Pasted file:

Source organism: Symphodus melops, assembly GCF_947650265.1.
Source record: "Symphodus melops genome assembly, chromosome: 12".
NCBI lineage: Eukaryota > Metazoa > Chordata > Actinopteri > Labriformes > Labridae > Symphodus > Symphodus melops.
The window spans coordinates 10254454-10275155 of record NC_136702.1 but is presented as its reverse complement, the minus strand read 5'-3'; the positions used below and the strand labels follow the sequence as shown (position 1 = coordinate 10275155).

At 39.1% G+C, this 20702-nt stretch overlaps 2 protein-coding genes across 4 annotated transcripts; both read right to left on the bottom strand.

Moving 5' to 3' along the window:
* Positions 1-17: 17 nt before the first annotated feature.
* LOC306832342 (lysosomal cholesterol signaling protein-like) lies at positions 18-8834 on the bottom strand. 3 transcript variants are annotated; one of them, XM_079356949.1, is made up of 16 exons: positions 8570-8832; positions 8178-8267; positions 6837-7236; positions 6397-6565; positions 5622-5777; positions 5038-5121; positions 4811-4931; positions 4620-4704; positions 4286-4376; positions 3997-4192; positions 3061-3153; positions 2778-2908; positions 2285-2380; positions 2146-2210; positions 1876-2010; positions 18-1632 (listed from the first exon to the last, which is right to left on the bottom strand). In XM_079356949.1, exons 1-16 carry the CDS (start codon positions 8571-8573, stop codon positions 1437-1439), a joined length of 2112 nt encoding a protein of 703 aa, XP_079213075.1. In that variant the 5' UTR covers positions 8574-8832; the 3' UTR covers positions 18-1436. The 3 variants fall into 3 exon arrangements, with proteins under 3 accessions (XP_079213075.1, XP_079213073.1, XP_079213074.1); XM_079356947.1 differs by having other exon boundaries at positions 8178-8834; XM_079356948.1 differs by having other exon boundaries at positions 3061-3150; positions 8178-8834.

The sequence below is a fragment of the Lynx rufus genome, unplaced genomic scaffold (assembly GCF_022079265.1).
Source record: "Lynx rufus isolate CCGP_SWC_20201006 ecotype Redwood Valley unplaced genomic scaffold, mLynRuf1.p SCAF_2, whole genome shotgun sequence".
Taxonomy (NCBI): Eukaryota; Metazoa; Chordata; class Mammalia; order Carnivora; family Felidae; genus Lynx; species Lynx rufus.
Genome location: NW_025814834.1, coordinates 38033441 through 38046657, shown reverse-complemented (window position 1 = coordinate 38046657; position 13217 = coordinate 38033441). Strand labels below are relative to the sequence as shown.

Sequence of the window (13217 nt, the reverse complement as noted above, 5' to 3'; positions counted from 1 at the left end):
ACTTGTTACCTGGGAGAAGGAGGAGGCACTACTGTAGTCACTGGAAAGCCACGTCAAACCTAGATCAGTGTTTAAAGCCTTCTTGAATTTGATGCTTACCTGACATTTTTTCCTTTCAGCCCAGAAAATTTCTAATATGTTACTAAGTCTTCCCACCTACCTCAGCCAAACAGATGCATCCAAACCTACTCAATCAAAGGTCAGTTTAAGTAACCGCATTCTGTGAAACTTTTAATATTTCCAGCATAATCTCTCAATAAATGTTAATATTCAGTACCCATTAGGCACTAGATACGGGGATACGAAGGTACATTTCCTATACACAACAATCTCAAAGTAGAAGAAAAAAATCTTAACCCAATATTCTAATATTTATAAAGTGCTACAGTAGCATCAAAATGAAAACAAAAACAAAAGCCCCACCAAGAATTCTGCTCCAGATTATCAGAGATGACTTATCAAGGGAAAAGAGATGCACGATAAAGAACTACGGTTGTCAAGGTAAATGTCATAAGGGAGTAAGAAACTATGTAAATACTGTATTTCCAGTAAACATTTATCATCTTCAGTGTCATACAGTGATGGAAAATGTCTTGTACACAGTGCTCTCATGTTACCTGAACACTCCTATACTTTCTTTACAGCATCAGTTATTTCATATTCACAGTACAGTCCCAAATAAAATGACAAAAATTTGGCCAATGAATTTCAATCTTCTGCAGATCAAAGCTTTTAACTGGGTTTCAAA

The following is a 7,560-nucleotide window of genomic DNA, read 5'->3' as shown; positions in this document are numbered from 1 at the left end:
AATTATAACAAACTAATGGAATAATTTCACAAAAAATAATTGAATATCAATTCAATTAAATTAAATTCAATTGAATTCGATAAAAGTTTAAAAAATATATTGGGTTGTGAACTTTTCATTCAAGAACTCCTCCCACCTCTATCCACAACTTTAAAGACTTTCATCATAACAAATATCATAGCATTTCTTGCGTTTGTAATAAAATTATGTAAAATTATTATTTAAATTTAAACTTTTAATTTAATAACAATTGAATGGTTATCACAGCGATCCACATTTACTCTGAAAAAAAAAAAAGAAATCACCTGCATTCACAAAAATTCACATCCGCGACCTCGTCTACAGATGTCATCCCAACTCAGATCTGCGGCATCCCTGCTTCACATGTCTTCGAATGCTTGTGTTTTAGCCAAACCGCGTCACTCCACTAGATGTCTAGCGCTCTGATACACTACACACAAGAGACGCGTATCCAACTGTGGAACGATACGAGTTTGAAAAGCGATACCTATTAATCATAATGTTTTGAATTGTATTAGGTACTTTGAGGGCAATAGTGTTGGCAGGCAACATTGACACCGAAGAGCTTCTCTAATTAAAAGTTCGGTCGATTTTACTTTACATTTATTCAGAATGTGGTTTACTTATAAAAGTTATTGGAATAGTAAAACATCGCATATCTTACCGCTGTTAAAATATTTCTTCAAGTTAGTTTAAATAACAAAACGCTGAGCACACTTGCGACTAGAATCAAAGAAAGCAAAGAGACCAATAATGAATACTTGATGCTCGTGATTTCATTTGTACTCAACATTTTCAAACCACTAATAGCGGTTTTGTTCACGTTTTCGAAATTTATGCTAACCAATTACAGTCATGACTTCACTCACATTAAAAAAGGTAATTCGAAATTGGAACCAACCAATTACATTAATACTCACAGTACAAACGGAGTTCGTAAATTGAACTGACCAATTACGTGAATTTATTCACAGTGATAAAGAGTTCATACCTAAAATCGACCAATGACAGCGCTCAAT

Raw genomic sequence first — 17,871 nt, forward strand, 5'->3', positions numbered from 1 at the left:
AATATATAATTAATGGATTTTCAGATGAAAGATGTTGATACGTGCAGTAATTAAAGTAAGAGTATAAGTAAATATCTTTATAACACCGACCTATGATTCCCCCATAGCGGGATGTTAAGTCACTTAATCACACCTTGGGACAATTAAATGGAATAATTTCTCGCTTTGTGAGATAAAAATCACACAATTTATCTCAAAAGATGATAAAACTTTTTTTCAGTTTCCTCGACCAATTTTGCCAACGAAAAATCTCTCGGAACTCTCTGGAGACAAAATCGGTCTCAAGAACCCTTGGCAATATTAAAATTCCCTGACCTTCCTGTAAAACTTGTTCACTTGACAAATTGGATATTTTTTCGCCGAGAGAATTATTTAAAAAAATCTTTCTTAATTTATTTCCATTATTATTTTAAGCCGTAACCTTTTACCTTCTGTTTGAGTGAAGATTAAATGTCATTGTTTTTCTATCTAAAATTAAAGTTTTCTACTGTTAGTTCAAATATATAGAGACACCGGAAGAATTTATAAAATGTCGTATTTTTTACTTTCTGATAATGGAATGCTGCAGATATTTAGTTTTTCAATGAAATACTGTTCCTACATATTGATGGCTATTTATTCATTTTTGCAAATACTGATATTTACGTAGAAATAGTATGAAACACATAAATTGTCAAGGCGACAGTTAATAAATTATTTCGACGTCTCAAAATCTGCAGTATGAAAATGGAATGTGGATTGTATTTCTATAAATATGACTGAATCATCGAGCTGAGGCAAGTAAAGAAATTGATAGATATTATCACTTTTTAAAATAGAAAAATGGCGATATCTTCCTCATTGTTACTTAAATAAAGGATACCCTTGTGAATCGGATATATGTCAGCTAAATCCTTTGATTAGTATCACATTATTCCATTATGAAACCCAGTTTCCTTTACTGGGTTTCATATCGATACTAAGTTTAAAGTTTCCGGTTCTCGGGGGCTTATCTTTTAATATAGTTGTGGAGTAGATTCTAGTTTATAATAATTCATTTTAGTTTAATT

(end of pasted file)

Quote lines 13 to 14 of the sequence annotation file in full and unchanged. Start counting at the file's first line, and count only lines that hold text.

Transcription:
Sequence of the window (13217 nt, the reverse complement as noted above, 5' to 3'; positions counted from 1 at the left end):
ACTTGTTACCTGGGAGAAGGAGGAGGCACTACTGTAGTCACTGGAAAGCCACGTCAAACCTAGATCAGTGTTTAAAGCCTTCTTGAATTTGATGCTTACCTGACATTTTTTCCTTTCAGCCCAGAAAATTTCTAATATGTTACTAAGTCTTCCCACCTACCTCAGCCAAACAGATGCATCCAAACCTACTCAATCAAAGGTCAGTTTAAGTAACCGCATTCTGTGAAACTTTTAATATTTCCAGCATAATCTCTCAATAAATGTTAATATTCAGTACCCATTAGGCACTAGATACGGGGATACGAAGGTACATTTCCTATACACAACAATCTCAAAGTAGAAGAAAAAAATCTTAACCCAATATTCTAATATTTATAAAGTGCTACAGTAGCATCAAAATGAAAACAAAAACAAAAGCCCCACCAAGAATTCTGCTCCAGATTATCAGAGATGACTTATCAAGGGAAAAGAGATGCACGATAAAGAACTACGGTTGTCAAGGTAAATGTCATAAGGGAGTAAGAAACTATGTAAATACTGTATTTCCAGTAAACATTTATCATCTTCAGTGTCATACAGTGATGGAAAATGTCTTGTACACAGTGCTCTCATGTTACCTGAACACTCCTATACTTTCTTTACAGCATCAGTTATTTCATATTCACAGTACAGTCCCAAATAAAATGACAAAAATTTGGCCAATGAATTTCAATCTTCTGCAGATCAAAGCTTTTAACTGGGTTTCAAA